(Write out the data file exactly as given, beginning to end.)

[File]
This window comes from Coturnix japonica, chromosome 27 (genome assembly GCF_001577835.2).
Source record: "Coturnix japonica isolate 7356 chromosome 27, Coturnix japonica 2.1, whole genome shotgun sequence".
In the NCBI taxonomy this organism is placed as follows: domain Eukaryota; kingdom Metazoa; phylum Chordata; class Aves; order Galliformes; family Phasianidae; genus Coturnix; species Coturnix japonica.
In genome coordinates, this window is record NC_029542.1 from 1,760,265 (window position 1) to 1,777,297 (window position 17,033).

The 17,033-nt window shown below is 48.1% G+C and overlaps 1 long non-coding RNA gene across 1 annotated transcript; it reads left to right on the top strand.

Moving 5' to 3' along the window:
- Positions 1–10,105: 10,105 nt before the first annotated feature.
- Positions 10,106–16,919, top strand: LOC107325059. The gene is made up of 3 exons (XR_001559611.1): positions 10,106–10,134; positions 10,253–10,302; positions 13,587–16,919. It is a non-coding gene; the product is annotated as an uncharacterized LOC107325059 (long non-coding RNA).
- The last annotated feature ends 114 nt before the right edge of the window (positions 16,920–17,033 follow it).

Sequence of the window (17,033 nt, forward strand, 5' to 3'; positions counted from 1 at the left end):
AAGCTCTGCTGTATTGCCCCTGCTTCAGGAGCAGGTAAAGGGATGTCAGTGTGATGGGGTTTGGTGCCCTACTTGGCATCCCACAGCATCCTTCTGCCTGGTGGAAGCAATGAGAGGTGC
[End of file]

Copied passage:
This window comes from Coturnix japonica, chromosome 27 (genome assembly GCF_001577835.2).
Source record: "Coturnix japonica isolate 7356 chromosome 27, Coturnix japonica 2.1, whole genome shotgun sequence".
In the NCBI taxonomy this organism is placed as follows: domain Eukaryota; kingdom Metazoa; phylum Chordata; class Aves; order Galliformes; family Phasianidae; genus Coturnix; species Coturnix japonica.
In genome coordinates, this window is record NC_029542.1 from 1,760,265 (window position 1) to 1,777,297 (window position 17,033).

The 17,033-nt window shown below is 48.1% G+C and overlaps 1 long non-coding RNA gene across 1 annotated transcript; it reads left to right on the top strand.

Moving 5' to 3' along the window:
- Positions 1–10,105: 10,105 nt before the first annotated feature.
- Positions 10,106–16,919, top strand: LOC107325059. The gene is made up of 3 exons (XR_001559611.1): positions 10,106–10,134; positions 10,253–10,302; positions 13,587–16,919. It is a non-coding gene; the product is annotated as an uncharacterized LOC107325059 (long non-coding RNA).
- The last annotated feature ends 114 nt before the right edge of the window (positions 16,920–17,033 follow it).

Sequence of the window (17,033 nt, forward strand, 5' to 3'; positions counted from 1 at the left end):
AAGCTCTGCTGTATTGCCCCTGCTTCAGGAGCAGGTAAAGGGATGTCAGTGTGATGGGGTTTGGTGCCCTACTTGGCATCCCACAGCATCCTTCTGCCTGGTGGAAGCAATGAGAGGTGC